Even so, XPeng won’t appear high up on global sales charts anytime soon. Bloomberg Intelligence analysts estimate the company will deliver about 25,000 P7 sedans and G3 SUVs this year. Its market cap still managed to reach $53 billion last month, a valuation Ford hasn’t seen in several years. Entering December, investors were awarding the company about $1.7 million of market cap per vehicle it’s expected to sell this year. If the same multiple were applied to Volkswagen, the German giant would be worth about $15.5 trillion. Instead, it’s being valued at about $10,000 per vehicle.
VW wasn’t alone in watching its valuation take a hit from the biggest disruption to auto-industry output since World War II. Vehicle sales in some markets were almost completely wiped out for the month of April. By June, the industry had taken on $72 billion of new debt to cope.
But amid all the carnage, EVs outperformed. It hasn’t mattered that the price of oil crashed and remains depressed. China stepped in with a series of measures that supported plug-in car purchases, while Germany and France started offering subsidies to help boost automakers out of their slump.
“If historically low oil prices, a major economic downturn, a plunge in auto sales and all these other factors didn’t derail the growth, it gets harder to see what does,” said Colin McKerracher, head of advanced transport for BloombergNEF. “The trajectory is getting clearer and clearer, and all these factors that might have derailed things are sort of bouncing off and not landing a blow.”
The current quarter may well be the first ever in which automakers sell 1 million fully electric and plug-in hybrid vehicles worldwide. It took the industry until 2015 to get its first million on the road. The global fleet is now about to cross the 10 million mark. “Each order of magnitude, a different number of people become aware that this shift is happening,” McKerracher said. “EVs have become part of the general consciousness instead of the consciousness of a small number of people who care about them.”
Conventional carmakers are benefiting somewhat from the bump in EV demand, too, but only a handful have seen their shares rise meaningfully this year. Companies including GM and Daimler are getting credit for undergoing metamorphoses, though they have spent more than a century basing manufacturing, labor and retailing practices on the internal-combustion engine.
GM’s stock got a boost when it told investors in November that it would spend $27 billion introducing 30 battery-powered models by 2025, increasing its budget by more than a third. But it’s going through an awkward process of buying out some Cadillac dealers that aren’t on board with the shift.
Daimler, which envisions more than half of its global sales being electrified by the end of the decade, will have to overcome labor-union opposition to shrinking its variations of combustion engines by 70%. Workers protested last month after the leader of a powertrain plant Daimler is retooling for EVs left the company for Tesla.
Musk may have ambitions to dominate Daimler’s home market of Germany and the rest of Europe, but the growth that has the region rivaling China for the first time this year has been driven by incumbents. In the U.S., GM and Ford have electric pickups in the works and have successfully defended that segment — far and away their most lucrative — from Toyota and others.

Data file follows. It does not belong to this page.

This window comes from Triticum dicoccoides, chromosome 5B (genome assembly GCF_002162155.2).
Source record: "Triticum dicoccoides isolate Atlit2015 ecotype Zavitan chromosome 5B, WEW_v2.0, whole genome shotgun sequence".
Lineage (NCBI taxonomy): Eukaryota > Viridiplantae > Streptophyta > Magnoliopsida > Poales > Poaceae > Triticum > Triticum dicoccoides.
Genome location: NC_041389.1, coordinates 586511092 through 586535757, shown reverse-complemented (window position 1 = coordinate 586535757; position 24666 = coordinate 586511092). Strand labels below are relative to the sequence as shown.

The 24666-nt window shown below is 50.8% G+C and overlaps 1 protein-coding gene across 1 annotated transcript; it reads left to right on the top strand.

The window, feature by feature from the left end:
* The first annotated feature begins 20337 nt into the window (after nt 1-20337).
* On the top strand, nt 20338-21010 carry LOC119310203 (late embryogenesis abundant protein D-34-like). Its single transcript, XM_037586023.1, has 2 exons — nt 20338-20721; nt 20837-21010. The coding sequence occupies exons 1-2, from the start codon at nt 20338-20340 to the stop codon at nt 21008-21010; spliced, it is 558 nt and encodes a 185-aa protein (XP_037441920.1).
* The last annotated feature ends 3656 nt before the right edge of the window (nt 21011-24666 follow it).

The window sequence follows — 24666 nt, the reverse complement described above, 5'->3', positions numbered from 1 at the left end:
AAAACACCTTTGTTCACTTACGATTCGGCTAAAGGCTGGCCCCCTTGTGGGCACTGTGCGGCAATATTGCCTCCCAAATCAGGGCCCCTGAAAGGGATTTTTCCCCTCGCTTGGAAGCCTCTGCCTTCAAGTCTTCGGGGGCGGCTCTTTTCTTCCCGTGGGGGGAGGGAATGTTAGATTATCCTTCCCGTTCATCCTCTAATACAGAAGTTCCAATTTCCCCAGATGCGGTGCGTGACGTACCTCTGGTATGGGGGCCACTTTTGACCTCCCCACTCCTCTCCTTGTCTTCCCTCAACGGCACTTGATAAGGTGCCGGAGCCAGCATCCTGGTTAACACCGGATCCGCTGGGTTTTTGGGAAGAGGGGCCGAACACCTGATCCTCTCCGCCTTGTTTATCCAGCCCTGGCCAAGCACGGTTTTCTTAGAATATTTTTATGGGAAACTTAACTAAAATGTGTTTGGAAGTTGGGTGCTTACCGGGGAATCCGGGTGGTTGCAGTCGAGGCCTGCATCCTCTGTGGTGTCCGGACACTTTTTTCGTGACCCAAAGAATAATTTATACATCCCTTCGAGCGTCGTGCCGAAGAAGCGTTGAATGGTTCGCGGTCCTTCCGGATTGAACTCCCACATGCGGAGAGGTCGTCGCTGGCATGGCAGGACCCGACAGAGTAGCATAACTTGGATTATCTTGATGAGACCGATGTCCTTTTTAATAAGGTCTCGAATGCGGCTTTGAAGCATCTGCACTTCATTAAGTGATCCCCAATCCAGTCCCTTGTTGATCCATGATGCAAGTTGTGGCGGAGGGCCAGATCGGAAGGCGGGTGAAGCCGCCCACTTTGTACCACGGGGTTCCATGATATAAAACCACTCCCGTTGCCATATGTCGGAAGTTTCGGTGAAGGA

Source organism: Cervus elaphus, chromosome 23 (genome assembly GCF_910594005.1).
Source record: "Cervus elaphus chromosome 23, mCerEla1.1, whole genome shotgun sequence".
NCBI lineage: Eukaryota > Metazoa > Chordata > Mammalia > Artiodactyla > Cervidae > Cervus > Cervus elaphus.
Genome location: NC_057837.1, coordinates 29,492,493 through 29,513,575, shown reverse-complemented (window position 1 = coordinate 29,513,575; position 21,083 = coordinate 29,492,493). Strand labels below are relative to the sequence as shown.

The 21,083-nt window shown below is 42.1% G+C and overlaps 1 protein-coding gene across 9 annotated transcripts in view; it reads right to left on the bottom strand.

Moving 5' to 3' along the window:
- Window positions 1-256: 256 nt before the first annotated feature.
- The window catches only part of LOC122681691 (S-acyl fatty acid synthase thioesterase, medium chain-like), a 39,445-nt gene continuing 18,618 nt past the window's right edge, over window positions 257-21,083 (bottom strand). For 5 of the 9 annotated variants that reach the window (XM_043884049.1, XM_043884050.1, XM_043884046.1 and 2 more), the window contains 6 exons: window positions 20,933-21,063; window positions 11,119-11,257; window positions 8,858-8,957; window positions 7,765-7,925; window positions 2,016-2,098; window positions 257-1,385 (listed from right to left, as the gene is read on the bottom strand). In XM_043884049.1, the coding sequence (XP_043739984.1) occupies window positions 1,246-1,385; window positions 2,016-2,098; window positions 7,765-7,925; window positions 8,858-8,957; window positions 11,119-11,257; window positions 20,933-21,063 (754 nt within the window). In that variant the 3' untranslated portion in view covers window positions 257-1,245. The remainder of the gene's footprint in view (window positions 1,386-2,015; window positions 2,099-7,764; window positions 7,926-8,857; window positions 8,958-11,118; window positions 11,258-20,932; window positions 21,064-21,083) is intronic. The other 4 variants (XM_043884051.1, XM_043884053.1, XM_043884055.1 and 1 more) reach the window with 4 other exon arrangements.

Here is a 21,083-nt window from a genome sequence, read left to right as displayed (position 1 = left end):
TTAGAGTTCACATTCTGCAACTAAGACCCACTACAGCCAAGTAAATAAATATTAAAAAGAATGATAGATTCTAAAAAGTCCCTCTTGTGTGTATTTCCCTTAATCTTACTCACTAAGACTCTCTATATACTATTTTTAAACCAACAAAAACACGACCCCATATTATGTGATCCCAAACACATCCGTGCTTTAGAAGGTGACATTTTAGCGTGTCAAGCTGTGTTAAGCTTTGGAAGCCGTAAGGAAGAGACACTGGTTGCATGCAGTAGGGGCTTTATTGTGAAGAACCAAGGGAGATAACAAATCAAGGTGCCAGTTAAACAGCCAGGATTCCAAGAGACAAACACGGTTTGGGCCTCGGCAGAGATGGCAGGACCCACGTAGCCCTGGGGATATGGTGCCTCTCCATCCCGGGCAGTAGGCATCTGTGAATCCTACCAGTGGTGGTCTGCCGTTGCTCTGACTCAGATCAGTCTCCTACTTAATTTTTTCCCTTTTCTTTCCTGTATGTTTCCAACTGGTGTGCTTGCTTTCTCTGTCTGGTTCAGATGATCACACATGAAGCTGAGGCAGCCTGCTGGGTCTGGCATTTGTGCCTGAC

“I would not underestimate traditional OEMs in this area,” said Christina Woon, a Singapore-based investment manager at Aberdeen Standard Investments, which manages about $563 billion in global assets, including Toyota shares. “Having an existing business that’s profitable and that has cash flows that you can use to invest in a new or emerging business — that does help to balance out that risk.”
No automotive CEO has been as supportive and openly admiring of Musk and Tesla as VW’s Herbert Diess. He joined the company just before its 2015 diesel-emissions scandal and has remained consistent in his message about and moves toward electrification. During a two-hour briefing last month on the massive spending VW has planned for the next half-decade, Tesla’s name came up 31 times.
“We think it’s a very important competitor” because Musk is “really pulling the industry,” Diess said in an interview last month. “Coming from a software background, he has capabilities which we still have to build up. He’s a reference for us.”
But VW unintentionally echoed a troubling time for Tesla when launching a crucial new electric model this year. When software issues plagued the launch of the German carmaker’s ID.3, it hired a contractor to fix thousands of the electric hatchbacks in a tent, then rushed them to sale before some features were ready. The episode was reminiscent of when Tesla erected a structure in its parking lot two years ago during its struggle to get Model 3 sedans out the factory door.
As rough as the ID.3 launch was, Diess is starting to see some payoff. The car outsold all other EVs across Europe in November. Analysts at Evercore ISI predict that VW and Tesla will form a global EV duopoly for the foreseeable future. Baillie Gifford’s Pye credits VW for grasping where the industry is headed. In his view, too many of its peers still don’t.
“If you’re about to be run over by a 40-ton semi, don’t lie down in the middle of the road and smile,” Pye said. Even for those who “have got the gist of that,” like VW, “whether they’re able to act on it or not within the required time frame is more challenging.”